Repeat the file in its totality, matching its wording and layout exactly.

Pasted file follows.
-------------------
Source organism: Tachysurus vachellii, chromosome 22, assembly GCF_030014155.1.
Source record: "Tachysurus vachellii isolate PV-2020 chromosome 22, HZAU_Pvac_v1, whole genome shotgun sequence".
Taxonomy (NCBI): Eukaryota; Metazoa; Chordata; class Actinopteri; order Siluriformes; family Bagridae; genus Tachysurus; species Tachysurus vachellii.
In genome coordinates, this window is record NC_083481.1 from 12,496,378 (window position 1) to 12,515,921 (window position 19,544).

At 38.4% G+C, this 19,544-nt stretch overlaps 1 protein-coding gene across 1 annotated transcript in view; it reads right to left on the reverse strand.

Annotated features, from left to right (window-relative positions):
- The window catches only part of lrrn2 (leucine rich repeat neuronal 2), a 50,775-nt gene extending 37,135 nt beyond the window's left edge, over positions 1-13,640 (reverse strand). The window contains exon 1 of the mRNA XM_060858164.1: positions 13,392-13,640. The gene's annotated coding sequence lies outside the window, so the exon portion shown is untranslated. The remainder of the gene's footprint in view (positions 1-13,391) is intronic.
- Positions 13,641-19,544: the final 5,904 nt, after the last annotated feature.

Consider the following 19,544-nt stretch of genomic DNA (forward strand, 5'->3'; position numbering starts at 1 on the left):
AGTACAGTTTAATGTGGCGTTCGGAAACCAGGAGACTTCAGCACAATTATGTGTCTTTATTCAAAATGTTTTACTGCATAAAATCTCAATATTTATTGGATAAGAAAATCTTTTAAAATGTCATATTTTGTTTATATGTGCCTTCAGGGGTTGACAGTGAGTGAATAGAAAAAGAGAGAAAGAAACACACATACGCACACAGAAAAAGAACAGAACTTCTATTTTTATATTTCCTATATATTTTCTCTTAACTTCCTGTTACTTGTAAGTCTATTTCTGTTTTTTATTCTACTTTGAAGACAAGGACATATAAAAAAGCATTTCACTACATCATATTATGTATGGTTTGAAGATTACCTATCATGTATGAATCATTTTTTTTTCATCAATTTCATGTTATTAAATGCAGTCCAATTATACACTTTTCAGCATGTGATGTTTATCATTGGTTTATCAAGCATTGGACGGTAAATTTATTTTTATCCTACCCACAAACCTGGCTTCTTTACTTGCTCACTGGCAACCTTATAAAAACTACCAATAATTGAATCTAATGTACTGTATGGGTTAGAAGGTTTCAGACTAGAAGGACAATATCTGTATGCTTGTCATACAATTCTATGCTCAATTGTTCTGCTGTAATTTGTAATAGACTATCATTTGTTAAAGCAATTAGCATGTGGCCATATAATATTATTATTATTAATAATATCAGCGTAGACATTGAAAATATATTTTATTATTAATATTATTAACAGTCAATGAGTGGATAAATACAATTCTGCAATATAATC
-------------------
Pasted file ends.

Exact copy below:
Source organism: Tachysurus vachellii, chromosome 22, assembly GCF_030014155.1.
Source record: "Tachysurus vachellii isolate PV-2020 chromosome 22, HZAU_Pvac_v1, whole genome shotgun sequence".
Taxonomy (NCBI): Eukaryota; Metazoa; Chordata; class Actinopteri; order Siluriformes; family Bagridae; genus Tachysurus; species Tachysurus vachellii.
In genome coordinates, this window is record NC_083481.1 from 12,496,378 (window position 1) to 12,515,921 (window position 19,544).

At 38.4% G+C, this 19,544-nt stretch overlaps 1 protein-coding gene across 1 annotated transcript in view; it reads right to left on the reverse strand.

Annotated features, from left to right (window-relative positions):
- The window catches only part of lrrn2 (leucine rich repeat neuronal 2), a 50,775-nt gene extending 37,135 nt beyond the window's left edge, over positions 1-13,640 (reverse strand). The window contains exon 1 of the mRNA XM_060858164.1: positions 13,392-13,640. The gene's annotated coding sequence lies outside the window, so the exon portion shown is untranslated. The remainder of the gene's footprint in view (positions 1-13,391) is intronic.
- Positions 13,641-19,544: the final 5,904 nt, after the last annotated feature.

Consider the following 19,544-nt stretch of genomic DNA (forward strand, 5'->3'; position numbering starts at 1 on the left):
AGTACAGTTTAATGTGGCGTTCGGAAACCAGGAGACTTCAGCACAATTATGTGTCTTTATTCAAAATGTTTTACTGCATAAAATCTCAATATTTATTGGATAAGAAAATCTTTTAAAATGTCATATTTTGTTTATATGTGCCTTCAGGGGTTGACAGTGAGTGAATAGAAAAAGAGAGAAAGAAACACACATACGCACACAGAAAAAGAACAGAACTTCTATTTTTATATTTCCTATATATTTTCTCTTAACTTCCTGTTACTTGTAAGTCTATTTCTGTTTTTTATTCTACTTTGAAGACAAGGACATATAAAAAAGCATTTCACTACATCATATTATGTATGGTTTGAAGATTACCTATCATGTATGAATCATTTTTTTTTCATCAATTTCATGTTATTAAATGCAGTCCAATTATACACTTTTCAGCATGTGATGTTTATCATTGGTTTATCAAGCATTGGACGGTAAATTTATTTTTATCCTACCCACAAACCTGGCTTCTTTACTTGCTCACTGGCAACCTTATAAAAACTACCAATAATTGAATCTAATGTACTGTATGGGTTAGAAGGTTTCAGACTAGAAGGACAATATCTGTATGCTTGTCATACAATTCTATGCTCAATTGTTCTGCTGTAATTTGTAATAGACTATCATTTGTTAAAGCAATTAGCATGTGGCCATATAATATTATTATTATTAATAATATCAGCGTAGACATTGAAAATATATTTTATTATTAATATTATTAACAGTCAATGAGTGGATAAATACAATTCTGCAATATAATC